“Fine,” she smirked. “So, not yet then?”
Suddenly, after a year of the game, she very much wanted to know the truth of it. She couldn’t define why, but she needed to know.
His smile slipped and he looked away, calculating, and then he looked back with his sincere smile. “It is rather silly, a joke from when my brothers and I were kids.”
She was not going to let it go this time, “Couldn’t be that silly if you wanted it on your license plate.”
“Fair,” he laughed.
“Well?” She folded her arms.
“Chaos and Bloodshed.”
He laughed again. “Told you it was silly.”
“You named your car ‘Chaos and Bloodshed’?”
“Not the car, no. I keep transferring the plate to each car I get. You see, it’s like our family motto. Or, it was. My brothers and I were very wild when we were younger. It became this sort of joke. ‘Why is someone always bleeding?’ ‘What got broken now?’ ‘Another plumbing issue on a major holiday?’ And so on. We weren’t wild in the destroy the neighborhood sense. We were just very active, very exuberant, and at some point we picked up this saying from Hamilton, ‘chaos and bloodshed are not a solution’ as our way of life, or something like that.”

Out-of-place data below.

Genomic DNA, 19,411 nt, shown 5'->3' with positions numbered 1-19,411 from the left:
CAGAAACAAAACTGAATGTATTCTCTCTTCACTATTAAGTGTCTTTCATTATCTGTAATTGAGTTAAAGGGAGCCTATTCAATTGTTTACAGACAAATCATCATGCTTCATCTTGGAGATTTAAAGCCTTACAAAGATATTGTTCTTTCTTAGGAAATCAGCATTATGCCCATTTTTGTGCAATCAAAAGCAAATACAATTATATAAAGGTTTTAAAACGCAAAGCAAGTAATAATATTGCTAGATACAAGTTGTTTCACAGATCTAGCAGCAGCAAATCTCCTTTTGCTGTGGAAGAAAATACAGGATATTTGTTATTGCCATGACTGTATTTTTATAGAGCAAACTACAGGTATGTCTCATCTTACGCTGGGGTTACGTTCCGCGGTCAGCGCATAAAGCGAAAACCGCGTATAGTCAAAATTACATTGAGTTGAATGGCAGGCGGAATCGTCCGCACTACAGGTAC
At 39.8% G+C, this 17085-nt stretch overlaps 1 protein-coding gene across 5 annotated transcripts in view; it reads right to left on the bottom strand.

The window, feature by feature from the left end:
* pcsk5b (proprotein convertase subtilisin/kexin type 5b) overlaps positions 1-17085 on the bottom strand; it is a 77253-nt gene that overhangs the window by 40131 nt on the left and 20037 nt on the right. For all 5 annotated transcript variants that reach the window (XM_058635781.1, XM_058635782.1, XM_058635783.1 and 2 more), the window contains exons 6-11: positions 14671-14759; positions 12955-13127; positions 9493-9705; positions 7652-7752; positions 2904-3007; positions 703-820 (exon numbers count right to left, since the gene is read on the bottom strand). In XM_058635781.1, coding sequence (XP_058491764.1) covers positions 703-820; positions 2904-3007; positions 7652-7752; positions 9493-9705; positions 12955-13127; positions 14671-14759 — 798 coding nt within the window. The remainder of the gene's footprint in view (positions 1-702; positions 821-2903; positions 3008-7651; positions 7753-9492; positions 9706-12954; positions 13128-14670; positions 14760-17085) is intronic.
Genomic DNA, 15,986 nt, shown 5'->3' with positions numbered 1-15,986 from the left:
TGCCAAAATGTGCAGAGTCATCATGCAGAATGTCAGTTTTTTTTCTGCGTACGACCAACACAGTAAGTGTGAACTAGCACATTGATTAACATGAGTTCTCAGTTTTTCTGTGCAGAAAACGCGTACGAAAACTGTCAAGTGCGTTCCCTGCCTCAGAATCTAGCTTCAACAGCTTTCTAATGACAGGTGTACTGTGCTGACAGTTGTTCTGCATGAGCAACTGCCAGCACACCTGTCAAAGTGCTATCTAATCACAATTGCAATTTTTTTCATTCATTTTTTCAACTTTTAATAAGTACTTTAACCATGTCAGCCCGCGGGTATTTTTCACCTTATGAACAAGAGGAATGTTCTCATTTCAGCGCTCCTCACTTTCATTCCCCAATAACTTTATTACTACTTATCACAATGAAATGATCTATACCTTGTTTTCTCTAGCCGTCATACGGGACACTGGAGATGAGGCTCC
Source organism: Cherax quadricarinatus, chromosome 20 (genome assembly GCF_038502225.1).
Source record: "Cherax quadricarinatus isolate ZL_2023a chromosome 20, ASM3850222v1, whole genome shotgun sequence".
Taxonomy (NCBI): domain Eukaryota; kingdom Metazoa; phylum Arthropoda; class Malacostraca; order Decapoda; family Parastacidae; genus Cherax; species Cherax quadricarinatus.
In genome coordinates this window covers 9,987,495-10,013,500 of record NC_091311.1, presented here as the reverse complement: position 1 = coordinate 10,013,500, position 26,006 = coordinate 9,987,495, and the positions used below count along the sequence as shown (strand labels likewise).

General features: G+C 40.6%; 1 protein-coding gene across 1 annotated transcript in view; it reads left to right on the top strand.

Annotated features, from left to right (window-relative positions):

She wasn’t convinced but he wasn’t using the crooked smile so she was leaning towards believing him. He had said it was silly.
“Chaos and Bloodshed?”
“And why are you finally telling me now, after a year of giving me false answers?”
His smile deepened and he took her hands in his own. Leaning over he got his eyes on the same level as hers and peered intently. “You know why.”
It had been a fun day. Her first time camping. She had her first night in a tent ahead of her. And she was just about to enjoy her first ever officially cooked on a fire while camping s’more. Not her first ever s’more, of course. She’d had plenty of those, but never one while camping where the marshmallows were toasted in the coals of a fire.
The long drive to get here seemed a distant memory even though she’d been in the car longer that day than she’d actually been in the camp. That time would even out and the swing the other way while she was sleeping that night. The days ahead stretched with endless possibilities.